• Kate 12:43 on 2019-08-12 Permalink | Reply  

      Last week, Rosemont-PP borough announced it wasn’t going to install fake turf any more because it increases the heat island effect. This week, a Rosemont soccer group is going to hold a demonstration demanding fake turf, because it can be played on more often.

      • Kate 12:31 on 2019-08-12 Permalink | Reply  

        A judge has authorized a class action suit against the SPVM for alleged racial profiling, but the definitions and cutoff dates are pretty narrow.

        • Kate 10:01 on 2019-08-12 Permalink | Reply  

          The arrival of the Lime scooters has been delayed by rain, meaning lines showing where they can go can’t be painted yet.

          I do hope the city has not been inveigled into paying to have these markings done.

          • Kate 08:00 on 2019-08-12 Permalink | Reply  

            Grasping at straws, Ensemble Montréal is demanding a complete financial report from city hall, supposedly to enable candidates to prepare for 2021. I figure Lionel Perez has to know that the city bean-counters are on the job, so this is yet another way to loudly imply Projet doesn’t know what it’s doing. Not impressed.

            • Kate 07:57 on 2019-08-12 Permalink | Reply  

              La Presse looked at the reasons for a slight decline in fortunes at the Jean-Talon market, and their conclusions are a little more subtle than simple parking issues. Another reason is that some of the farmers were getting old and nobody was interested in taking up their business as they retired, leaving empty stalls in the market, which – like empty storefronts on a street – is not good for the overall vibe.

              • Blork 11:17 on 2019-08-12 Permalink

                I wonder if the big grocery store chains don’t play a role, in the way many of them have been re-designing themselves to feel more upscale and “market-like” over the past decade. (Provigo, Metro, and IGA have all been doing this, particularly at their larger suburban stores.) Those presentations provide the illusion of the kind of freshness you get at the market.

                I reckon people go to the JTM for some combination of these four things: (1) freshness, (2) price, (3) social (i.e., it’s a thing to do, and there are lots of people around), (4) proximity of high quality other stores like Joe La Croute (bakery), some butchers, poissonerie, fromagerie, etc.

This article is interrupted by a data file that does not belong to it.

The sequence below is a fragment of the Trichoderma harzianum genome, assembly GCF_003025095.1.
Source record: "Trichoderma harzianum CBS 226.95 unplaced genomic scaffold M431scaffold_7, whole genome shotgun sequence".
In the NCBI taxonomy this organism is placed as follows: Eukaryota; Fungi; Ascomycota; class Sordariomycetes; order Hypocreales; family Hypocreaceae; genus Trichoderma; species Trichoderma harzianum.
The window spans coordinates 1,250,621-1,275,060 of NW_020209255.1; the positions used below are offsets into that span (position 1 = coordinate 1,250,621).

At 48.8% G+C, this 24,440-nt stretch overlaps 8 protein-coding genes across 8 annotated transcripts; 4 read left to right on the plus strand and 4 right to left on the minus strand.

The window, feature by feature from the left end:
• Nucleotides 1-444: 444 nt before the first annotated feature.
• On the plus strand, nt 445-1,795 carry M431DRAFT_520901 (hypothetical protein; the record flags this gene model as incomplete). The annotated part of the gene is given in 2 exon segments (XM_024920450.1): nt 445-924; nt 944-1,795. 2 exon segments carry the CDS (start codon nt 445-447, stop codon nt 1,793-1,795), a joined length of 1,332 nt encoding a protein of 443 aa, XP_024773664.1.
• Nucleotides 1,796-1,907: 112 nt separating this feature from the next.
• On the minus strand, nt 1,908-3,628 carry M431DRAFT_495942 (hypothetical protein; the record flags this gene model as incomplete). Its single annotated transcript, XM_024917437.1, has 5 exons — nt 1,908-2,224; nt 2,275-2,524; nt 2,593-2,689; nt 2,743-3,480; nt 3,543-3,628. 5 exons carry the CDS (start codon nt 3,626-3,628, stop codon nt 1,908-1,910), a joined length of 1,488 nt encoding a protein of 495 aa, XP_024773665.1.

Now let’s deconstruct:

                (1) Freshness. Hard to beat, but when things are in season (tomatoes, apples, corn) the big grocery stores have gotten pretty good at getting stuff directly from farmer to consumer.

                (2) Price. Prices of seasonal produce at the big grocery stores are typically lower than at the JTM. Also, the price is marked at the grocery stores, so you don’t have to go through the trouble of asking, then asking the next one, then asking the next one (etc) to get the best price. Last week I went to a kiosk at an actual farm to get corn, and the corn was literally still warm from the field, but it was late in the day and everything was picked over and only the runts remained. Price not marked. 20 minutes later I was at Provigo where I could buy plump, local, freshly picked corn at four for a dollar. (I rarely go with that option; I’m just pointing it out.)

                (3) Social. Not much to say about this other than that it’s mostly a weekend phenomenon, and all it really brings to the market is crowds; not so much open wallets. The “social” people will go there, get a coffee, maybe an ice cream or a sandwich, and walk out with a bag of carrots and two tomatoes.

                (4) Proximity of other stores. This is what keeps the JTM viable all year. But every neighbourhood has its bespoke stores these days. A couple of decades ago there were shitty stores all over and then clusters of good stores in a handful of neighbourhoods. But now you don’t have to go to the JTM to get good bread, good meat, or (FFS) little precious jars of overpriced tasty things. And once again, the big grocery chains all have their bespoke little nooks in them, selling fancy this or that. I was in an IGA the other day that had a permanent kiosk housing a tea boutique (separate staff, payment, etc.) and next to that were two other boutiques. This is INSIDE the IGA store!

                Not sure what my point is; just making observations.

              • Ephraim 14:50 on 2019-08-12 Permalink

                I love the markets, but hate their prices or their way of not telling you the real prices. Selling something in nonstandard containers or selling you a volume instead of giving you a price per kg. At least with a supermarket, I can see that grapes are $6.58 per kilo… at the market, they put it into a container with no weight… guess at the real price…c’mon!

              • Jack 16:57 on 2019-08-12 Permalink

                My goodness I was just there on Saturday and the place was jammed with happy buying customers. The idea that market is going downhill comes from that initial letter by a guy who complained primarily about car access. This is a trope used by people who cant get used to the fact that their unlimited access is now being challenged… everywhere. I talked to an employee at Birri’s who told me that they would probably leave next year….I said bye.